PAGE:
Herbert Schildt has a bad reputation, [EDIT] and assuming that this is an example from one of his books [/EDIT], it's an example of one of the reasons why.
On line 10, there is a comma where there should be a semicolon. As it is now, x < 10 is evaluated, found to be true, and then that true value is discarded when in the condition of the for loop x is post-incremented. Post-increment returns the value of the operand before the increment, which in this case is 0. 0 implicitly casts to false, and thus your loop never runs.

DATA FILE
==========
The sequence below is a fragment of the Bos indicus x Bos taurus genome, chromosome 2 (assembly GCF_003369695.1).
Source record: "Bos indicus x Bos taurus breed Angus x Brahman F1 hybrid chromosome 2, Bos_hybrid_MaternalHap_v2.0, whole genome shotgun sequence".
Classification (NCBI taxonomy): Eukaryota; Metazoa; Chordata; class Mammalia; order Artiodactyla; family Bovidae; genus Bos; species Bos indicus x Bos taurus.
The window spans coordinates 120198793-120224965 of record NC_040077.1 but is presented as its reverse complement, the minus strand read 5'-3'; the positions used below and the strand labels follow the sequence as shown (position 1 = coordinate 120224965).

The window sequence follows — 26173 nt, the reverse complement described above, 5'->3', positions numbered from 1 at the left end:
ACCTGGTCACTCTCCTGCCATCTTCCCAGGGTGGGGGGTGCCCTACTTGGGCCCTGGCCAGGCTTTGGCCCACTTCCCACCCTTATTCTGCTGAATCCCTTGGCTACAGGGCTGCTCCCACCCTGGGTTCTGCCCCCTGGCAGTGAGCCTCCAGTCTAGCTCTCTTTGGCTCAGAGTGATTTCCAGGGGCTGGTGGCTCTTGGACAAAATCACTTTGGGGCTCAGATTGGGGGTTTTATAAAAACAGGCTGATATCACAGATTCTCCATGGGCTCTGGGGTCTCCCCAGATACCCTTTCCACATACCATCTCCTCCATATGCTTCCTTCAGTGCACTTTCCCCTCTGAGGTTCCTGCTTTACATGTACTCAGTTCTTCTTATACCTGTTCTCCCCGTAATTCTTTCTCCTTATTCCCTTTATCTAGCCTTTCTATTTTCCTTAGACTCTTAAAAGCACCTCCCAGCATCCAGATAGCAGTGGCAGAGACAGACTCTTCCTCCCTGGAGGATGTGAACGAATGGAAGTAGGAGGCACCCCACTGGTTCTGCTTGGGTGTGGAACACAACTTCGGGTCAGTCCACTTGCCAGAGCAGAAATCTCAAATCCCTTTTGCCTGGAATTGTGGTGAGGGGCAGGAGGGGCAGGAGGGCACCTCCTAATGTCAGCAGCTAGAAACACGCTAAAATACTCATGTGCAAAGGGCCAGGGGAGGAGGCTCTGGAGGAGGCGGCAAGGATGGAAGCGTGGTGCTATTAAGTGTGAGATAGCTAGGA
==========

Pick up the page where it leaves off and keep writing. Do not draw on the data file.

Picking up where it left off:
Ignoring all of the other problems with this example, the simplest way to fix it would be to remove the last semicolon on line 10 and replace the comma with a semicolon.
@Alex1993, it is your choice which index of the array a[ ] you want to choose. You can write
ptr = &a;
and ptr will you give the address of the first element of the array.
Based on my current experience, I believe it is important to not modify addresses because you want your whole program to work with stable and fixed addresses of an array (if you implement your program like that).
Consider to read Bjarne stroustop (creator of c++) books, you might find the pdf versions for free. Also Walter Savitch books are well explained and detailed for a student.